Banks would be encouraged to fund 125,000 new homes for first time-buyers in England under a Labour government, Ed Miliband will say.
The scheme would be based on the first-time buyer ISAs announced by George Osborne which sees the government top up money people save towards a deposit to buy their first house.
Labour says it would invest the money in new housing developments.
The Conservatives said the scheme was “ill thought-through”.
Mr Miliband will set out further details of his housing policy at a rally with party activists in Warrington later.
In other general election campaign news:
- SNP leader Nicola Sturgeon has denied newspaper reports that she would prefer to see David Cameron as prime minister rather than Ed Miliband
- Culture Secretary Sajid Javid outlines Conservative plans to protect children from online hard-core pornography
- The Lib Dems have unveiled plans for a £2.5bn care fund to help keep people out of hospitals through improved GP access, a wider range of services in doctors’ surgeries and better healthcare in nursing homes
Housing is a key election issue, and the parties have made pledges to boost the supply of homes across the country and make home ownership more achievable.
The Conservatives have pledged 200,000 homes will be made available to first-time buyers in England by 2020 if they win the election. The Lib Dems have pledged to help first-time buyers get on the property ladder through a “rent-to-own homes” scheme.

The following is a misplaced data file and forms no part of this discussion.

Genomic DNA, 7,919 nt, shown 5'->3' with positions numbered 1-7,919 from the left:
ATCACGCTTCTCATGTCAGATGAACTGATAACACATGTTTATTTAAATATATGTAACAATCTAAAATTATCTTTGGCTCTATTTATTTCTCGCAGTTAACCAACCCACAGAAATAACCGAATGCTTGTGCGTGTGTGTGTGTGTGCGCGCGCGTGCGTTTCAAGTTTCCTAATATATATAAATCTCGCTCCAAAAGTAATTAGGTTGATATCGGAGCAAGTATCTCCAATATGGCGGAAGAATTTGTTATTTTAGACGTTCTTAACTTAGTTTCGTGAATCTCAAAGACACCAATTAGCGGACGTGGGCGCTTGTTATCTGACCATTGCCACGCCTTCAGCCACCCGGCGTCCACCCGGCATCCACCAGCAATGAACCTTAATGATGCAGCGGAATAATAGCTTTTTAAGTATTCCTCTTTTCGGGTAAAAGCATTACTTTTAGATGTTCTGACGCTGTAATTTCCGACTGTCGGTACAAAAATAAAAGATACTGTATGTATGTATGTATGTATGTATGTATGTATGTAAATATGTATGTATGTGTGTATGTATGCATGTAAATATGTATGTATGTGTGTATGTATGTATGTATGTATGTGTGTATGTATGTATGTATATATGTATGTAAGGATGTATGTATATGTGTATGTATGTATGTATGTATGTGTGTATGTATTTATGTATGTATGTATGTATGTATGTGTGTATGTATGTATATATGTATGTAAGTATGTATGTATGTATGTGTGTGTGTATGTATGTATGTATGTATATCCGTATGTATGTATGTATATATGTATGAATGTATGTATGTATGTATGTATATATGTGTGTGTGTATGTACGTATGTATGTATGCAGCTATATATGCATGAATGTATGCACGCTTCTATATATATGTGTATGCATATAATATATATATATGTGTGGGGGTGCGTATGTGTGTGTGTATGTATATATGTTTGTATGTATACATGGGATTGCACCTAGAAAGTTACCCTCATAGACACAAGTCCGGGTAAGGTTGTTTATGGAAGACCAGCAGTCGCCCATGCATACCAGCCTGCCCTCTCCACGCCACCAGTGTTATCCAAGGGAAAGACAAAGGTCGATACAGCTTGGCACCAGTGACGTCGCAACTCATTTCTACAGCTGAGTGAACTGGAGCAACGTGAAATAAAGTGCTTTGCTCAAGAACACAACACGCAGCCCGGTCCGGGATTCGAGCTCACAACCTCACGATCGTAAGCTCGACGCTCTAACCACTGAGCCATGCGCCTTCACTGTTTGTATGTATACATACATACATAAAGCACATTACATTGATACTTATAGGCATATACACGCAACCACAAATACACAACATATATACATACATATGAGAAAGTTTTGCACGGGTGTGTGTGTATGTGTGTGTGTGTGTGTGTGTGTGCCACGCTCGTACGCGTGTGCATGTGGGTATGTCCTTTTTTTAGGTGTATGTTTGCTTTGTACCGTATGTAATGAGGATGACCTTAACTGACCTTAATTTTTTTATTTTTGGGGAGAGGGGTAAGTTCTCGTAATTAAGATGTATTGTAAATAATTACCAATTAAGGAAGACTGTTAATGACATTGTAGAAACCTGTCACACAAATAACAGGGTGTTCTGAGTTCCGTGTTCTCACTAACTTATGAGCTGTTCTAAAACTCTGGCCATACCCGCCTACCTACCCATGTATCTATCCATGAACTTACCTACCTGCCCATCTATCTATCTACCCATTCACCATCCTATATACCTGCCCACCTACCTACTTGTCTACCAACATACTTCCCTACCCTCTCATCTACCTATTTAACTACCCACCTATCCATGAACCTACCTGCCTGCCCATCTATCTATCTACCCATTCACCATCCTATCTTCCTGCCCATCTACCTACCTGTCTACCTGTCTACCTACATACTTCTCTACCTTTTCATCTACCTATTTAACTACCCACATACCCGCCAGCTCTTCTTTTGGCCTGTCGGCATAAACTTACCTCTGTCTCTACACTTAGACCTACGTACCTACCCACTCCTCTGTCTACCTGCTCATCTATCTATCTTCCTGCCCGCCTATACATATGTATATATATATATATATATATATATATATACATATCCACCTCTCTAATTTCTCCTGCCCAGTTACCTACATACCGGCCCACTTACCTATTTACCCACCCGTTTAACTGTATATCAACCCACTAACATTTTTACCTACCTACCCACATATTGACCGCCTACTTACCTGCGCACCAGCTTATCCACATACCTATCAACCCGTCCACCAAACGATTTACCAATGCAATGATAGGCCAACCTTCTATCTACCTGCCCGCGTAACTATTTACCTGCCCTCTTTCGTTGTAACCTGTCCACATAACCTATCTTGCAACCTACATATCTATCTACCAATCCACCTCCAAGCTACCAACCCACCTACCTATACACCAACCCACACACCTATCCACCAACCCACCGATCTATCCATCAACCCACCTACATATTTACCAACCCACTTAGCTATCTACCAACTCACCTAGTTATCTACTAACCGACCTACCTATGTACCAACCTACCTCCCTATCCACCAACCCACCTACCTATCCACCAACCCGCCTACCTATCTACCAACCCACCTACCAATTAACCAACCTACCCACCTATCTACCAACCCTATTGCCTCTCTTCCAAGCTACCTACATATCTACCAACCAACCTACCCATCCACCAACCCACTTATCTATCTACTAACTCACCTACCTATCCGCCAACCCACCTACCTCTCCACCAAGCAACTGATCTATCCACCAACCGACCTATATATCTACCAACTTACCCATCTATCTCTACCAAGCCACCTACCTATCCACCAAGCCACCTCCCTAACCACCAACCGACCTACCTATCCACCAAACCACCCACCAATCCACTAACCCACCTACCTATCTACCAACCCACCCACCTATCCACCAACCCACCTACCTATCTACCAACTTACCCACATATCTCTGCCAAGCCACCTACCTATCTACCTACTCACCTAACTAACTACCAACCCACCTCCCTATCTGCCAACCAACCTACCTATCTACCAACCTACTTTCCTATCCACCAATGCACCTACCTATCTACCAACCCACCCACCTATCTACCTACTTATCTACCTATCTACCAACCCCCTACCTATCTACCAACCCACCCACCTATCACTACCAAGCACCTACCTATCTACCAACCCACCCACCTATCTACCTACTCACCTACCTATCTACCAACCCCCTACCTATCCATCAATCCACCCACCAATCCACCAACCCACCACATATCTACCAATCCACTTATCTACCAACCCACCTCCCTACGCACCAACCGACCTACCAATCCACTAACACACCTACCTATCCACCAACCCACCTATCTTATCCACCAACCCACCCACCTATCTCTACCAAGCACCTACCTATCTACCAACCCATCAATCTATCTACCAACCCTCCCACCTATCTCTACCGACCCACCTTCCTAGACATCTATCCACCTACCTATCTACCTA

But Mr Miliband will attack the government’s record on house building, which he will say has fallen to its lowest level in almost 100 years and made it harder for people to own homes.
“We’ll get Britain building again. Our plan is the first real plan for house building in a generation,” he will pledge.
Policy guide: Housing
This election issue includes house building, home ownership and social housing.
In his last Budget, Chancellor George Osborne unveiled the first-time buyers’ ISA which is designed to help people get a foot on the housing ladder.
It allows the government to top up by £50 every £200 a first-time buyer saves for a deposit.
Labour supports the policy but says further action is needed to address the “under supply” of homes.
Under its plan, any bank or building society that offered such an ISA would be required to invest the money in housing.
This would unlock £5bn to invest in a Future Homes Investment Fund to build 125,000 new homes between 2015 and 2020, according to Mr Miliband, and a Labour government would underwrite the investment.
The party has already committed to building 200,000 new homes every year by the end of the next Parliament but this scheme is aimed at getting the policy moving.
Developers would have to give priority to first-time buyers and anyone saving under the ISA scheme when the new homes are completed.
Chancellor George Osborne sounded a warning about Labour’s plan.
“The Help to Buy ISA will support over a million first-time buyers achieve their dream of earning their own home – and with one badly thought-through policy, Ed Miliband would put all that at risk. It would undermine home ownership and harm savers,” he said.
And Culture Secretary Sajid Javid told the BBC News Channel: “Remember when Labour were last in office, housing starts fell to their lowest levels since the 1920’s so they really don’t have a track record here.”
Stephen Williams, Liberal Democrat housing spokesman and communities minister, said: “Both Ed Miliband and Ed Balls admitted to failing on housing in government and no one should believe anything has changed now.
“The Liberal Democrats will build 300,000 homes a year needed to tackle the housing crisis while also helping people who want to get on the housing ladder now, through our Rent To Own scheme.”
Are you a first-time buyer? What is your reaction to this scheme? You can emailwith your comments. Please include a telephone number if you are willing to be contacted by a BBC journalist.